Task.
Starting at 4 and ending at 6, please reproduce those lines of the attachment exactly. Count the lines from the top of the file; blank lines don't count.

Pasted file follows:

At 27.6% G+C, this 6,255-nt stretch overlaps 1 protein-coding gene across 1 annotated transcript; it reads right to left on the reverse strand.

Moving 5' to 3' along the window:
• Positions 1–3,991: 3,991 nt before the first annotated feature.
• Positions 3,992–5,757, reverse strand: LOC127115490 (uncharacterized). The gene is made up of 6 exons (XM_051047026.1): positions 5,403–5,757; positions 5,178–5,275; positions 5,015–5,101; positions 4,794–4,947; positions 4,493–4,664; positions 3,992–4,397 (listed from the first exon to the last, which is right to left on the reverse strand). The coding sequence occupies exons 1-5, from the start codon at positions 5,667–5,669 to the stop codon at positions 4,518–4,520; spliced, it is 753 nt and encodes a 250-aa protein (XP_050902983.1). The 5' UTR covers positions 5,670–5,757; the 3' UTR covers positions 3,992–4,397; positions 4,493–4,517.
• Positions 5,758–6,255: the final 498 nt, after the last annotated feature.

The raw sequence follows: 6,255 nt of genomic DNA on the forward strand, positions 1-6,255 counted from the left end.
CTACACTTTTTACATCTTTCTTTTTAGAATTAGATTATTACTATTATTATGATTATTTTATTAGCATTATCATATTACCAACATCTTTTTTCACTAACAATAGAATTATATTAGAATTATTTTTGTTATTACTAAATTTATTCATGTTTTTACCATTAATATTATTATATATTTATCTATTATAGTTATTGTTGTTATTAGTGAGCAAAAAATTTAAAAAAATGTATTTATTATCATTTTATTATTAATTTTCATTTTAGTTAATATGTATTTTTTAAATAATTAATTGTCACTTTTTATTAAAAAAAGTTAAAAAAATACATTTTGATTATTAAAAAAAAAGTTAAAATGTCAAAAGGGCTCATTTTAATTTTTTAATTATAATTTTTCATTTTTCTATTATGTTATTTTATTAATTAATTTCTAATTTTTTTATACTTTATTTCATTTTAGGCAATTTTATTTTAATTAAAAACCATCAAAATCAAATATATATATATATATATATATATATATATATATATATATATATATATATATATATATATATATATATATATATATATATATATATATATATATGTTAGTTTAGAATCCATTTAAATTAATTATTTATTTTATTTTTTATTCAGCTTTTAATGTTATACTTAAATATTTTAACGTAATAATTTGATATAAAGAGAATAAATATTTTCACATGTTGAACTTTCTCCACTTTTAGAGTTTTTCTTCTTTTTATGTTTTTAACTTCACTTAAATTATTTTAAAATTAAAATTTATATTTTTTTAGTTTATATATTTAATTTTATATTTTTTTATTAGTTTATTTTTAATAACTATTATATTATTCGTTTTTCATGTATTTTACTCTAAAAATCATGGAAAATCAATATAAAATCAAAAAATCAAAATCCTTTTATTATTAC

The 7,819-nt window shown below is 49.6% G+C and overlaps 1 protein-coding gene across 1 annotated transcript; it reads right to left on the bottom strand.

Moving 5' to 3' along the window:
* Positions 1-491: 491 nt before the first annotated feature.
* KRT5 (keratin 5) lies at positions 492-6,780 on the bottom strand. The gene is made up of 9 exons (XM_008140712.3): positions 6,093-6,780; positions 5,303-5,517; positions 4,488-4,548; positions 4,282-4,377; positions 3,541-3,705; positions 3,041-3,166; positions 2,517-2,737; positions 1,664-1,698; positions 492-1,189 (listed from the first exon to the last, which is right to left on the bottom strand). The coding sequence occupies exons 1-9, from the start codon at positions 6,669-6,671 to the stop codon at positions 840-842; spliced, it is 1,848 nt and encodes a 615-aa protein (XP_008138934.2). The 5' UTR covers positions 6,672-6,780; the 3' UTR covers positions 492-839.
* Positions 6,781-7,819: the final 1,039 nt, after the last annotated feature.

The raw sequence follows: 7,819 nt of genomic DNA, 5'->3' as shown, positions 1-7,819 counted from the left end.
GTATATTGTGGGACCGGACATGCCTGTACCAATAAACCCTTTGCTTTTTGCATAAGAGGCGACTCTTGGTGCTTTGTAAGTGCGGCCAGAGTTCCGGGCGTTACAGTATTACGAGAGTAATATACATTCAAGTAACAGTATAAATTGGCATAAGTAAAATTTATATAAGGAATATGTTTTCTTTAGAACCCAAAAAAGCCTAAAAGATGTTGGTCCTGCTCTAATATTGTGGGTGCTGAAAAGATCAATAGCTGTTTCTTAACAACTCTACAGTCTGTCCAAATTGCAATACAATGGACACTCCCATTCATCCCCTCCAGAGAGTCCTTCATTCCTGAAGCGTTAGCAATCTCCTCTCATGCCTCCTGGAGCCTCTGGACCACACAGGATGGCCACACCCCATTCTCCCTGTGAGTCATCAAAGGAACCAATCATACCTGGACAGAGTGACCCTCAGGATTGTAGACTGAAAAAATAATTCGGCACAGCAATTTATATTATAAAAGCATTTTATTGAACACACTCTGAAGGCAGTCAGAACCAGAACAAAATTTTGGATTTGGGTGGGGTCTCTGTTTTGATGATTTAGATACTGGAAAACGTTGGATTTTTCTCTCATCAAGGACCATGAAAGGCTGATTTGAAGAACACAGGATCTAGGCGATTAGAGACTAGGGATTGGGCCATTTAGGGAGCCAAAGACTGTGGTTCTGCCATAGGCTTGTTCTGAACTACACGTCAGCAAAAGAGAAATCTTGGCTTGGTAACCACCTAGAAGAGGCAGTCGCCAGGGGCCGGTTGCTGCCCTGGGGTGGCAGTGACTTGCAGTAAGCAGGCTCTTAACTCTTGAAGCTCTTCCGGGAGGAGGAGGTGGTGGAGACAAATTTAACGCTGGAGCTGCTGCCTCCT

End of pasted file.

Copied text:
• Positions 3,992–5,757, reverse strand: LOC127115490 (uncharacterized). The gene is made up of 6 exons (XM_051047026.1): positions 5,403–5,757; positions 5,178–5,275; positions 5,015–5,101; positions 4,794–4,947; positions 4,493–4,664; positions 3,992–4,397 (listed from the first exon to the last, which is right to left on the reverse strand). The coding sequence occupies exons 1-5, from the start codon at positions 5,667–5,669 to the stop codon at positions 4,518–4,520; spliced, it is 753 nt and encodes a 250-aa protein (XP_050902983.1). The 5' UTR covers positions 5,670–5,757; the 3' UTR covers positions 3,992–4,397; positions 4,493–4,517.
• Positions 5,758–6,255: the final 498 nt, after the last annotated feature.

The raw sequence follows: 6,255 nt of genomic DNA on the forward strand, positions 1-6,255 counted from the left end.